The health, survival, and reproductive success of our ancestors depended on their ability to obtain and use environmental information wisely. Evaluating and responding to environmental information is difficult because the rich array of information that impinges upon us exceeds our capacity to assimilate and synthesize it. Adaptive behavior requires selective attention to components of the environment that strongly influence fitness. In fact, the complex behavior of organisms would be impossible in the absence of neural filters that emphasize, de-emphasize, or eliminate components of information emanating from the environment. These filters operate at all stages in the receipt, transmission, and processing of incoming information, including the sense organs, transmission pathways, and central nervous circuits (Marler, 1961). In effect, these filters embody evolutionarily stored knowledge that enables us to construct hypotheses capable of describing and understanding the external world. Extensive experiments on artificial intelligence have clearly shown that the rapid and efficient learning of a language performed by nearly every human child is quite impossible in the absence of preformed neural structures (Dennett, 1995; Pinker, 1994).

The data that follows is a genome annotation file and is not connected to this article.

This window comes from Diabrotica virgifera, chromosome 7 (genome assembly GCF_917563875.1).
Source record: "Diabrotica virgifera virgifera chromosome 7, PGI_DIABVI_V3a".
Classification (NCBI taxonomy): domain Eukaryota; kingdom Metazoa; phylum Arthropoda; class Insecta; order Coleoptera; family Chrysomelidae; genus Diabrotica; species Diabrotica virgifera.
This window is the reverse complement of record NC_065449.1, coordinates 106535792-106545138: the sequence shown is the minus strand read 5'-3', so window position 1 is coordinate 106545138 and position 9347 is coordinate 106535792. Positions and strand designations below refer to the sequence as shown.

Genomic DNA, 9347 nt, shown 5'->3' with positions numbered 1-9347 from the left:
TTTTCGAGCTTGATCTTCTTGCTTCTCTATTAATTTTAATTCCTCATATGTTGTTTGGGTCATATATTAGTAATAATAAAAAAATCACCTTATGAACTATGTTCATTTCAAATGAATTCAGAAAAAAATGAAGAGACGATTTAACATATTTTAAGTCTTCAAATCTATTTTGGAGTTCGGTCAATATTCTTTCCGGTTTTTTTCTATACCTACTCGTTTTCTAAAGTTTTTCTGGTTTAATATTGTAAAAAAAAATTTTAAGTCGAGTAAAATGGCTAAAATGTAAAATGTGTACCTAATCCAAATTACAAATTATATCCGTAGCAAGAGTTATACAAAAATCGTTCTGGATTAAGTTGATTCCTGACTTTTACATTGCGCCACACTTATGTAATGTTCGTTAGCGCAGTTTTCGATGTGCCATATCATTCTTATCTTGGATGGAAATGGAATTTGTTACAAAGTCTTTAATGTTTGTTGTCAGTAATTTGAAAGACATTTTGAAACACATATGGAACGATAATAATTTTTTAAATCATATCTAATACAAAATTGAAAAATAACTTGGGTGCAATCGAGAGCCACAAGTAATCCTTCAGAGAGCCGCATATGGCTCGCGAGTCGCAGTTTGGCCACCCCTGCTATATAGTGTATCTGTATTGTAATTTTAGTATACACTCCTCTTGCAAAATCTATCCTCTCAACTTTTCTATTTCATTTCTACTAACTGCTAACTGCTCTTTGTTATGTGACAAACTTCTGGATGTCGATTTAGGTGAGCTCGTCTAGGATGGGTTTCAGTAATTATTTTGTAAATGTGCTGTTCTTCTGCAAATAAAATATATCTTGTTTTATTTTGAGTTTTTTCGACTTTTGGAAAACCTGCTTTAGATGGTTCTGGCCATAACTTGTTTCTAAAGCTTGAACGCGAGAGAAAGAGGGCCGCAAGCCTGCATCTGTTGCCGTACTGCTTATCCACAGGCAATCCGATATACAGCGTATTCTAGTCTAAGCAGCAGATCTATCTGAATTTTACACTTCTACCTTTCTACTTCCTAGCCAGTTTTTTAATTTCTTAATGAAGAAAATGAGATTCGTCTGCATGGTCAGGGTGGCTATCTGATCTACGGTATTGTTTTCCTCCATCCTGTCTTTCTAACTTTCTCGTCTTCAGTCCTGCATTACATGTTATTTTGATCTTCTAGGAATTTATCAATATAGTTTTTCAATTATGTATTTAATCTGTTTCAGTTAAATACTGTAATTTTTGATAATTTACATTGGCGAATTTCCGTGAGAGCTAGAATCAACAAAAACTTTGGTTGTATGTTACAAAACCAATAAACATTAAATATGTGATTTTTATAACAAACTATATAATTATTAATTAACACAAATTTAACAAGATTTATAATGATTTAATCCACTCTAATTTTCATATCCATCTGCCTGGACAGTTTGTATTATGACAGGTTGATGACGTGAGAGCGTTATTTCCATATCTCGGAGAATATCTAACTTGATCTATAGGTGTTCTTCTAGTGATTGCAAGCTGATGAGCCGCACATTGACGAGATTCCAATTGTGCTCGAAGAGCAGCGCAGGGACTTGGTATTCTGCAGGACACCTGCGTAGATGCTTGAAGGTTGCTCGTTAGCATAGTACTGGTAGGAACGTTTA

Aesthetic responses are fundamental to the ways in which organisms know about and adapt to the world; they probably developed early during life's evolution (Marchett, 1998). The English word aesthetic is derived from the adjectival form of the Greek aisthanomai, - to perceive. Thus, "aesthetic pleasure" means literally "pleasure associated with or deriving from perception." The central evolutionary problem in aesthetics is to explain why powerful emotions are so strongly associated with the perception and recognition of certain kinds of objects, but not with other kinds.
The filters that regulate the input of, and response to, environmental information, also strongly influence what organisms learn and how readily they learn it (Seligman, 1970). In other words, evolution has predisposed organisms to develop associations or responses to certain objects or situations. An important corollary is that even though modern societies have greatly reduced both the real danger posed by the typical objects of fears and phobias, fear and avoidance responses persist because selection against those responses is weak (Ulrich, 1993; Wilson, 1984). Conversely, fears and phobias are slow to develop to dangerous objects that are recent arrivals in our environments.
What is Beauty?